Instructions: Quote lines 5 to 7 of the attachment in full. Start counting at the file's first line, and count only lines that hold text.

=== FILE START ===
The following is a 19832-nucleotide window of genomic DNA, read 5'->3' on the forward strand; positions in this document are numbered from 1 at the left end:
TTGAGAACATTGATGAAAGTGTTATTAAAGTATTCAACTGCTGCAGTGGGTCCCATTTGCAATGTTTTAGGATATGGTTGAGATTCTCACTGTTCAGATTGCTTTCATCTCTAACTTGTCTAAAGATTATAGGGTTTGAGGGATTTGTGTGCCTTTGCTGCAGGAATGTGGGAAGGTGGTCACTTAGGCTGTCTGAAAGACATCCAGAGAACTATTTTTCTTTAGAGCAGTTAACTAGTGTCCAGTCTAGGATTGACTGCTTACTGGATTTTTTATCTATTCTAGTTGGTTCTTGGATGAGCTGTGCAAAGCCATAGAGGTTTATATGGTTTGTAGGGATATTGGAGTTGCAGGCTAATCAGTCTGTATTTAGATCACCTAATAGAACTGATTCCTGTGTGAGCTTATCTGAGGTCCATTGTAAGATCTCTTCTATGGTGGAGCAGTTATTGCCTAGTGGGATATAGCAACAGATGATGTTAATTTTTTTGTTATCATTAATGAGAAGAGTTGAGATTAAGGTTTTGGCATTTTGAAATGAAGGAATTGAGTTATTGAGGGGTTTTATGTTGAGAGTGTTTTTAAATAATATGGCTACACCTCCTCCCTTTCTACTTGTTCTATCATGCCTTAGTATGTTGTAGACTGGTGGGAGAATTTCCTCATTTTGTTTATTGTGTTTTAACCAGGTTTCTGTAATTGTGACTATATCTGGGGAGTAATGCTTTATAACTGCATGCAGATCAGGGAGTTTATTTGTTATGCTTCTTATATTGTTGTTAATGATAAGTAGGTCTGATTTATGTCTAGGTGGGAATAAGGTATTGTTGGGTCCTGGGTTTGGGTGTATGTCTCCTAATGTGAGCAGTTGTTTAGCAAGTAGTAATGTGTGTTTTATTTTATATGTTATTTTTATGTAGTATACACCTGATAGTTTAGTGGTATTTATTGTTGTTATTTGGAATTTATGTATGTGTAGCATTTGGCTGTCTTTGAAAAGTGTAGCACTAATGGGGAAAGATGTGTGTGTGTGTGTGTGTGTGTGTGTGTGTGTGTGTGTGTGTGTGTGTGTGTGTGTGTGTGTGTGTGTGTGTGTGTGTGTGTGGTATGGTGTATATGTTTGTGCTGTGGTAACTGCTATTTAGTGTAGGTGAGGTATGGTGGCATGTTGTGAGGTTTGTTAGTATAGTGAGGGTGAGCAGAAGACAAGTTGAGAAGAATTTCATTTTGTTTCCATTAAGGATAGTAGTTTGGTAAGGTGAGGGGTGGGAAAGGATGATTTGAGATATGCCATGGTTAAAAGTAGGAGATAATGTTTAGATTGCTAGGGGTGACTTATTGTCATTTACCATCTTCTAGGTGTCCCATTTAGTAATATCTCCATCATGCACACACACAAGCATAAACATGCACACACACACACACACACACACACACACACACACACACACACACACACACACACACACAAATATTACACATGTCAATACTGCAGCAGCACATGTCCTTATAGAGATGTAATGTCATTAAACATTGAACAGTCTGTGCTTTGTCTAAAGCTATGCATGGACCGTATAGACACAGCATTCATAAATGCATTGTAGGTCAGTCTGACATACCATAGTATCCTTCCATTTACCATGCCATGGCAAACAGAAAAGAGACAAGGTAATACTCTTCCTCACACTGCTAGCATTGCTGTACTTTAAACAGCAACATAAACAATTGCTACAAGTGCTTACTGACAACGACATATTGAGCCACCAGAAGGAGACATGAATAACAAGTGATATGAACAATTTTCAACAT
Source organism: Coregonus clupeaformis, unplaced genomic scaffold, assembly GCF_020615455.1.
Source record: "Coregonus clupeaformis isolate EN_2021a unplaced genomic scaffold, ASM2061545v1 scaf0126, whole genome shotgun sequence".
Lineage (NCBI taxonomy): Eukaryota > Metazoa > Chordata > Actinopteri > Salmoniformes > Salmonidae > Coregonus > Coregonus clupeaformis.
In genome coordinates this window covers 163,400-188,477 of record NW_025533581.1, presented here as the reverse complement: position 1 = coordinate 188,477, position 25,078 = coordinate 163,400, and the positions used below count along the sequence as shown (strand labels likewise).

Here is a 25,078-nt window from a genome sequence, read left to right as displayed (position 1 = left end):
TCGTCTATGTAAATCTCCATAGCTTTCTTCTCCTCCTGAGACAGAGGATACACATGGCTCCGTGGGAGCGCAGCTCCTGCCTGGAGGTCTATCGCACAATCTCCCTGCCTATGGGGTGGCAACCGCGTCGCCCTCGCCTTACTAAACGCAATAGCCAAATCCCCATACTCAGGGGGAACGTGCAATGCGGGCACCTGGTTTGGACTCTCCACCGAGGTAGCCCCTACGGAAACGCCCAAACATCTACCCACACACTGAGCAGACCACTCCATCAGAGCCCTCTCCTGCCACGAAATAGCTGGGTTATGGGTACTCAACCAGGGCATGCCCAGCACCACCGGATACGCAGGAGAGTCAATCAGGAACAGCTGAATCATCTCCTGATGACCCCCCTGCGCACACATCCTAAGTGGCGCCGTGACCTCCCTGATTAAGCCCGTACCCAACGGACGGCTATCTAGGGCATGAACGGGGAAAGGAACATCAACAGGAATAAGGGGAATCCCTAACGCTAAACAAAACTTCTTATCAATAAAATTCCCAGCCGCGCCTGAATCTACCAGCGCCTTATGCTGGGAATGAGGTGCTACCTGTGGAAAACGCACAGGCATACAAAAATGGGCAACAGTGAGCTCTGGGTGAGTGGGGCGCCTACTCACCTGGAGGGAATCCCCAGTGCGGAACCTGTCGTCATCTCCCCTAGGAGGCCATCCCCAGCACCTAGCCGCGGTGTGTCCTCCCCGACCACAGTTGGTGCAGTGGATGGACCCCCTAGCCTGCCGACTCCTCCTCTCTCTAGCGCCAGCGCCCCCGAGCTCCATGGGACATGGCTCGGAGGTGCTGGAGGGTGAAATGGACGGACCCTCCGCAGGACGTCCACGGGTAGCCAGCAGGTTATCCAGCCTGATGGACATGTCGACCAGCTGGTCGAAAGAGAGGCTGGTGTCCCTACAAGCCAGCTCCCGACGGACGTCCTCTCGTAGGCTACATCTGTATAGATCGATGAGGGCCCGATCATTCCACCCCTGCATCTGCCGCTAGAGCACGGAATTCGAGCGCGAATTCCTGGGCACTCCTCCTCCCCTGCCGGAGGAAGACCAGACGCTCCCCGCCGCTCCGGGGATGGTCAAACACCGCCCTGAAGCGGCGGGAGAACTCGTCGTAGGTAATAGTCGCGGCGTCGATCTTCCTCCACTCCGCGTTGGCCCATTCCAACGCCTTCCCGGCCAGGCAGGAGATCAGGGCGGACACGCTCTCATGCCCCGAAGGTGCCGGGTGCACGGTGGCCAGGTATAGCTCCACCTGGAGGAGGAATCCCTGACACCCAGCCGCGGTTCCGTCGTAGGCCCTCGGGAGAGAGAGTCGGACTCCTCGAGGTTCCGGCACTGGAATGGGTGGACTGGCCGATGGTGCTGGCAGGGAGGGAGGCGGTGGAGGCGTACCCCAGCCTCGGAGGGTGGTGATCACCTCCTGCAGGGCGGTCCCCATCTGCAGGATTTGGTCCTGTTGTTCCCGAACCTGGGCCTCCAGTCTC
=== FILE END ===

Lineage (NCBI taxonomy): Eukaryota > Metazoa > Chordata > Actinopteri > Salmoniformes > Salmonidae > Coregonus > Coregonus clupeaformis.
In genome coordinates this window covers 163,400-188,477 of record NW_025533581.1, presented here as the reverse complement: position 1 = coordinate 188,477, position 25,078 = coordinate 163,400, and the positions used below count along the sequence as shown (strand labels likewise).

Here is a 25,078-nt window from a genome sequence, read left to right as displayed (position 1 = left end):